And so, yes, no one likes a snob. Except with some fava beans and a nice chianti. The larger point I’m trying to make is this mindstate gets in the way of the sensual aspect of wine. The sizing up, like a diamond merchant looking for a flaw. The deep inhale, as you let it enter you and hold its ghostly presence like a thought that’s about to be forgotten. The first sip. The pause as you assess. How long is the sip? Is there evolution on it, or is it like a sustained chord that the conductor is holding and holding and holding, rising it up to a fortissimo’s worth of presence on your palate, and then with each passing beat, the descent to the pianissimo, and then, a gustatory silence from which it emerged… Which one is it? Not sure? You’ll just have to take another deep breath in, another sip, right?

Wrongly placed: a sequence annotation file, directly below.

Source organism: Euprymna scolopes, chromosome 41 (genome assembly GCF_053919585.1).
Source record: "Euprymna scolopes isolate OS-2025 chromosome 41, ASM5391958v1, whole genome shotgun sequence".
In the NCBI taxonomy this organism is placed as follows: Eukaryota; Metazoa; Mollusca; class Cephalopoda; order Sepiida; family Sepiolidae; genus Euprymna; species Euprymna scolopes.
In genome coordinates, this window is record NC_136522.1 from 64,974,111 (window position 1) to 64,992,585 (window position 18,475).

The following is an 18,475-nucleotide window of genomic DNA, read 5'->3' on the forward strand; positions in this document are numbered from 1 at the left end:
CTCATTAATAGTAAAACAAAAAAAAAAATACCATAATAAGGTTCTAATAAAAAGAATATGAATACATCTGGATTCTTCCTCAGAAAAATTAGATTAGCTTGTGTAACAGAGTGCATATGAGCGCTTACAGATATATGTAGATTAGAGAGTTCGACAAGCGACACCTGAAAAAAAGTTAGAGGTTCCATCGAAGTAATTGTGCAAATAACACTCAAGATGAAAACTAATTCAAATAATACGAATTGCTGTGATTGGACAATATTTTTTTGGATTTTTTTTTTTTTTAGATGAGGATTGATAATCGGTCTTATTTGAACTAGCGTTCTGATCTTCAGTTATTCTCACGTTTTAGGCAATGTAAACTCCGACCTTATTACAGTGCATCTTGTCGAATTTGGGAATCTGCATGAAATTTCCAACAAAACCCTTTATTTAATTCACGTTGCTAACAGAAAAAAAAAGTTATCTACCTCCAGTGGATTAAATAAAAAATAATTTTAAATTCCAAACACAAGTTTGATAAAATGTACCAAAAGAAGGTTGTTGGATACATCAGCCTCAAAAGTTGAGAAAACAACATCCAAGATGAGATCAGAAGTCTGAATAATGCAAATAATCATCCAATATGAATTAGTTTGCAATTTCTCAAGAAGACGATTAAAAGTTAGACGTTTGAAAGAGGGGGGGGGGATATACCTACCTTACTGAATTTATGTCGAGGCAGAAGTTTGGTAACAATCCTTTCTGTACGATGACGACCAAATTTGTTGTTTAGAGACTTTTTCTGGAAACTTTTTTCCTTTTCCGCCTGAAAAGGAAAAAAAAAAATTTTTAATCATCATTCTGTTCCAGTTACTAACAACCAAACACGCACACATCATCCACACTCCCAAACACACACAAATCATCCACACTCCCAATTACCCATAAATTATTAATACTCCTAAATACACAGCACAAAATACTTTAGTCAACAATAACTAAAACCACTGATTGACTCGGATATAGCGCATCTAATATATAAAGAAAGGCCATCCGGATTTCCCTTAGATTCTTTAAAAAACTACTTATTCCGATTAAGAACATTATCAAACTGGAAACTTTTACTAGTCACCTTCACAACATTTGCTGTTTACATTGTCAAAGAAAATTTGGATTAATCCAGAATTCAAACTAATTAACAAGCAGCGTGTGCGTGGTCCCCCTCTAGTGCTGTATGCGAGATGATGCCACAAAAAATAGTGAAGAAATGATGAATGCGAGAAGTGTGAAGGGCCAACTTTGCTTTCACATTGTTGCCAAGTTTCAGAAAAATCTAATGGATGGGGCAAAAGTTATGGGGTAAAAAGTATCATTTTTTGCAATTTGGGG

Again with Marissa A. Ross, as she clearly enjoyed the hybrids Vermont wineries had to offer: 

I’m talking bottles of La Crescent that crackled with the acidity of a dozen grapefruits and sang like Annette Funicello’s “Pineapple Princess”—the grape should have the world’s best Rieslings shaking in their boots. I tried Frontenac Noirs that gave me goosebumps, tasting like spiced cranberries rolled up and smoked in violets, and Marquettes that left my insides as fuzzy as my favorite sweater. Discovering these unsung grapes—add Baco Noir and St. Croix to that list too—inspired the same feeling as coming across a new wine region: exciting to explore and delightful to drink. Get yourself a bottle from Barnard, Vermont, winemaker La Garagista and you’ll see.


About six years ago, Westport Rivers Vineyard and Winery started planting hybrid vines—marquette and another red, petit pearl. These are relatively new grapes for them, as they’ve been growing tens of thousands of vinifera since the 80’s. Now, about the actual wine.